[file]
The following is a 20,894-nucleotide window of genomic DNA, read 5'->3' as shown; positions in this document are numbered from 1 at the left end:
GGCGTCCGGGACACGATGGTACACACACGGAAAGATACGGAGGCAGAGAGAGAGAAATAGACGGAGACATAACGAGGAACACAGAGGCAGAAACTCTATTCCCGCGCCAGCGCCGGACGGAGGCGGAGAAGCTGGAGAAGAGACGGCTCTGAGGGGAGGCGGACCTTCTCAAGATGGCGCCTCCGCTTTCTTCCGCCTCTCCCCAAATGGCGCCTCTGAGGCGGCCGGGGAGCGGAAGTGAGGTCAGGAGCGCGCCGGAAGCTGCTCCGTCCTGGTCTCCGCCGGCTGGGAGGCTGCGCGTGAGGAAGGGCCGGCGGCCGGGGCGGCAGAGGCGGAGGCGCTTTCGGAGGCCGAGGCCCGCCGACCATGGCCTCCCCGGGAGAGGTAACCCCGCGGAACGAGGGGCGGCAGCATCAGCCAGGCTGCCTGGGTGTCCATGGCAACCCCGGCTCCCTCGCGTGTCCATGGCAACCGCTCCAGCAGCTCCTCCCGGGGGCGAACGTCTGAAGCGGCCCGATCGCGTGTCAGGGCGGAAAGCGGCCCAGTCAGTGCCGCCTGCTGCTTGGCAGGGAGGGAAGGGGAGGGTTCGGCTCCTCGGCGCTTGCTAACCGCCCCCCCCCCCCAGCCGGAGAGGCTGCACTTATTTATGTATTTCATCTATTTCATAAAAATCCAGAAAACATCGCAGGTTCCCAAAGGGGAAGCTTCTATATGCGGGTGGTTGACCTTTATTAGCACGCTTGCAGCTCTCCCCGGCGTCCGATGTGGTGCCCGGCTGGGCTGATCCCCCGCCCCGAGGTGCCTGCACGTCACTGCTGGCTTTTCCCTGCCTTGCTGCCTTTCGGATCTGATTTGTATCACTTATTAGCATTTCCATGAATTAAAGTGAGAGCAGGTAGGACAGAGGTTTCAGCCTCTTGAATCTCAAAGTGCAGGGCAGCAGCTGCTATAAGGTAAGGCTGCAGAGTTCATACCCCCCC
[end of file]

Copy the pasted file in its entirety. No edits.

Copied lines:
The following is a 20,894-nucleotide window of genomic DNA, read 5'->3' as shown; positions in this document are numbered from 1 at the left end:
GGCGTCCGGGACACGATGGTACACACACGGAAAGATACGGAGGCAGAGAGAGAGAAATAGACGGAGACATAACGAGGAACACAGAGGCAGAAACTCTATTCCCGCGCCAGCGCCGGACGGAGGCGGAGAAGCTGGAGAAGAGACGGCTCTGAGGGGAGGCGGACCTTCTCAAGATGGCGCCTCCGCTTTCTTCCGCCTCTCCCCAAATGGCGCCTCTGAGGCGGCCGGGGAGCGGAAGTGAGGTCAGGAGCGCGCCGGAAGCTGCTCCGTCCTGGTCTCCGCCGGCTGGGAGGCTGCGCGTGAGGAAGGGCCGGCGGCCGGGGCGGCAGAGGCGGAGGCGCTTTCGGAGGCCGAGGCCCGCCGACCATGGCCTCCCCGGGAGAGGTAACCCCGCGGAACGAGGGGCGGCAGCATCAGCCAGGCTGCCTGGGTGTCCATGGCAACCCCGGCTCCCTCGCGTGTCCATGGCAACCGCTCCAGCAGCTCCTCCCGGGGGCGAACGTCTGAAGCGGCCCGATCGCGTGTCAGGGCGGAAAGCGGCCCAGTCAGTGCCGCCTGCTGCTTGGCAGGGAGGGAAGGGGAGGGTTCGGCTCCTCGGCGCTTGCTAACCGCCCCCCCCCCCCAGCCGGAGAGGCTGCACTTATTTATGTATTTCATCTATTTCATAAAAATCCAGAAAACATCGCAGGTTCCCAAAGGGGAAGCTTCTATATGCGGGTGGTTGACCTTTATTAGCACGCTTGCAGCTCTCCCCGGCGTCCGATGTGGTGCCCGGCTGGGCTGATCCCCCGCCCCGAGGTGCCTGCACGTCACTGCTGGCTTTTCCCTGCCTTGCTGCCTTTCGGATCTGATTTGTATCACTTATTAGCATTTCCATGAATTAAAGTGAGAGCAGGTAGGACAGAGGTTTCAGCCTCTTGAATCTCAAAGTGCAGGGCAGCAGCTGCTATAAGGTAAGGCTGCAGAGTTCATACCCCCCC